During the defeat of the Safavids at Diyarbakir, the Ottomans destroyed the walls with the use of cannons and therefore had to be rebuilt. Today, the walls are intact, form a ring around the old city, over 3 miles in circumference; the walls are about 10-16 feet thick. In 1930 a part of the wall got demolished, they are the longest complete defensive walls in the world after the Great Wall of China. Diyarbakir Fortress was built and rebuilt during the Roman and Ottoman periods, including the Diyarbakir city walls that measure up to 53 meters long. There are both outer walls. Included on the walls are about 63 inscriptions from various historical periods including remains from the Hurrians, Romans, Byzantines, Marwanids and Ottomans; the city is considered to be a “multi-cultural, multi-lingual, multi-culture character" Recently, the war between the Turkish army and Kurdish guerillas has resulted in damage to the fortress and surrounding monuments, disrupting government plans to conserve the historical fortress in hopes of attracting tourists to the Diyarbakir cultural area.
About one-third of the historic Old Town was deliberaitely destroyed by the Turkish state after the clashes ended, damaging the ancient city irreversibly. Sur Tour Guide – Sur Government web site Van Berchem, Max, & Josef Strzygowski. Amida: Materiaux pour l'épigraphie et l'histoire Musulmanes du Diyar-Bekr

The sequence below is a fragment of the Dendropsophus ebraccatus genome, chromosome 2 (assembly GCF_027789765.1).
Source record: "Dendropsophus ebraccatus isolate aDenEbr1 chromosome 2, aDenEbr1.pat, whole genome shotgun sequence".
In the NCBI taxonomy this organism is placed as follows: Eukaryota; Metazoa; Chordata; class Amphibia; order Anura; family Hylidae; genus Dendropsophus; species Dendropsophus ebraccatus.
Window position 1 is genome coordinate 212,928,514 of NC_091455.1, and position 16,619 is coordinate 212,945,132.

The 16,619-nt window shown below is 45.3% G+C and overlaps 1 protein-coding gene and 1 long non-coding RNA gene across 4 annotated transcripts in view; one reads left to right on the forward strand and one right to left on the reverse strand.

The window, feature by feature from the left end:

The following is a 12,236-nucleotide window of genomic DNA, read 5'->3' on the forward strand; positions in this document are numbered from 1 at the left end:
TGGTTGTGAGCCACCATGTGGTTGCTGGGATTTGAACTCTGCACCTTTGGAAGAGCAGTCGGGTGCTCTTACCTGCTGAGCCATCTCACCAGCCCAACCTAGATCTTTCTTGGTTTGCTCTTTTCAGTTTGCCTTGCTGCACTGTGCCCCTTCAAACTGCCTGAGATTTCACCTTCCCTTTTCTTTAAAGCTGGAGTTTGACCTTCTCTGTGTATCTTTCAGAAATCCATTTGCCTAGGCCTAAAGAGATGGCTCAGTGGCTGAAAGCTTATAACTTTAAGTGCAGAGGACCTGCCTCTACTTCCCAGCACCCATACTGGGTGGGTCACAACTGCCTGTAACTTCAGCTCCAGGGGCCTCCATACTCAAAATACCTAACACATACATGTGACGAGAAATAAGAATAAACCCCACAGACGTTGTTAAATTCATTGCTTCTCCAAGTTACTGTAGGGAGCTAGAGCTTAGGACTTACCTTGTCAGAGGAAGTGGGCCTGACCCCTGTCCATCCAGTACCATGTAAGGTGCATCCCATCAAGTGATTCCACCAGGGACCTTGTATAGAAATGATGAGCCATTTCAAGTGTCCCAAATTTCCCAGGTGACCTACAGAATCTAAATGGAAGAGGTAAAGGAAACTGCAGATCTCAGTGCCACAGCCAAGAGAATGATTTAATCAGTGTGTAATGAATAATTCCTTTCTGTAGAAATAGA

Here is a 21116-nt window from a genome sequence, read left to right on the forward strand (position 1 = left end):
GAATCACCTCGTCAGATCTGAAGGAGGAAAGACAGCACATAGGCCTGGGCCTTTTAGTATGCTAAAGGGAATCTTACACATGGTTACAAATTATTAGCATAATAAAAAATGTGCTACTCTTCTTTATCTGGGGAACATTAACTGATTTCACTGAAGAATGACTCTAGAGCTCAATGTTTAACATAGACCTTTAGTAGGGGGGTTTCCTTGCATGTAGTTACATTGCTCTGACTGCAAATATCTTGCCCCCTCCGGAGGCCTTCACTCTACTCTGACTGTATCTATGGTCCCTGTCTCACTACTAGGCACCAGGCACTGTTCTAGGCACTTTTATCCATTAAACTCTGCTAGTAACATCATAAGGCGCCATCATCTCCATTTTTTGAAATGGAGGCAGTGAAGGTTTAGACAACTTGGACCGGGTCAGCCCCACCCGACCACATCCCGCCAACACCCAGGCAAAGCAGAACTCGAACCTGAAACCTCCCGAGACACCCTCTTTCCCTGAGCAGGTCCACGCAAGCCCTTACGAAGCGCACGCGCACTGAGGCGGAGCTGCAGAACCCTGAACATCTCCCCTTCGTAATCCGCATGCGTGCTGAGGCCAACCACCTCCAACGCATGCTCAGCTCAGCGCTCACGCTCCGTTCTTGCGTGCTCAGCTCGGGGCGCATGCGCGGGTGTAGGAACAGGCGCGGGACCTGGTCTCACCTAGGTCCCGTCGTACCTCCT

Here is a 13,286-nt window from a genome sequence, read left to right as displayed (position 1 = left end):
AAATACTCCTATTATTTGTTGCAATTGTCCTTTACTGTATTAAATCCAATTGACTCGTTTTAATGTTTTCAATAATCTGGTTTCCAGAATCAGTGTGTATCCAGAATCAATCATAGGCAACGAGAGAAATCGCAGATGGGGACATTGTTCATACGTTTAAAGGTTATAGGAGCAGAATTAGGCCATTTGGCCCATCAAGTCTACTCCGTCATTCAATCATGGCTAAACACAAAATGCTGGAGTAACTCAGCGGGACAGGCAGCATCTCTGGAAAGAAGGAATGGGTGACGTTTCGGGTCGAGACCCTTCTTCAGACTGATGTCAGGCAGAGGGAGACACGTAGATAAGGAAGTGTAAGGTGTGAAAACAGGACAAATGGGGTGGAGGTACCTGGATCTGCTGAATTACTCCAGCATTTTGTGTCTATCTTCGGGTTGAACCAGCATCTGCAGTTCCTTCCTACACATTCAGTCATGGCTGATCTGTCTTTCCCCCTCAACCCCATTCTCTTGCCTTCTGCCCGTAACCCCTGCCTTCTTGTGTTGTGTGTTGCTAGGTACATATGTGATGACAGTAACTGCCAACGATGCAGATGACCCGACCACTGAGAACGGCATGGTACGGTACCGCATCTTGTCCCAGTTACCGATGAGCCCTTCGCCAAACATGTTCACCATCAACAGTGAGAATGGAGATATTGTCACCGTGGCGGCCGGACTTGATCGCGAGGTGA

Troy was a city in the far northwest of the region known in late Classical antiquity as Asia Minor, now known as Anatolia in modern Turkey, just south of the southwest mouth of the Dardanelles strait and northwest of Mount Ida. The present-day location is known as Hisarlik, it was the setting of the Trojan War described in the Greek Epic Cycle, in particular in the Iliad, one of the two epic poems attributed to Homer. Metrical evidence from the Iliad and the Odyssey suggests that the name Ἴλιον began with a digamma: Ϝίλιον. A new capital called, it flourished until the establishment of Constantinople, became a bishopric and declined in the Byzantine era, but is now a Latin Catholic titular see. In 1865, English archaeologist Frank Calvert excavated trial trenches in a field he had bought from a local farmer at Hisarlik, in 1868, Heinrich Schliemann, a wealthy German businessman and archaeologist began excavating in the area after a chance meeting with Calvert in Çanakkale; these excavations revealed several cities built in succession.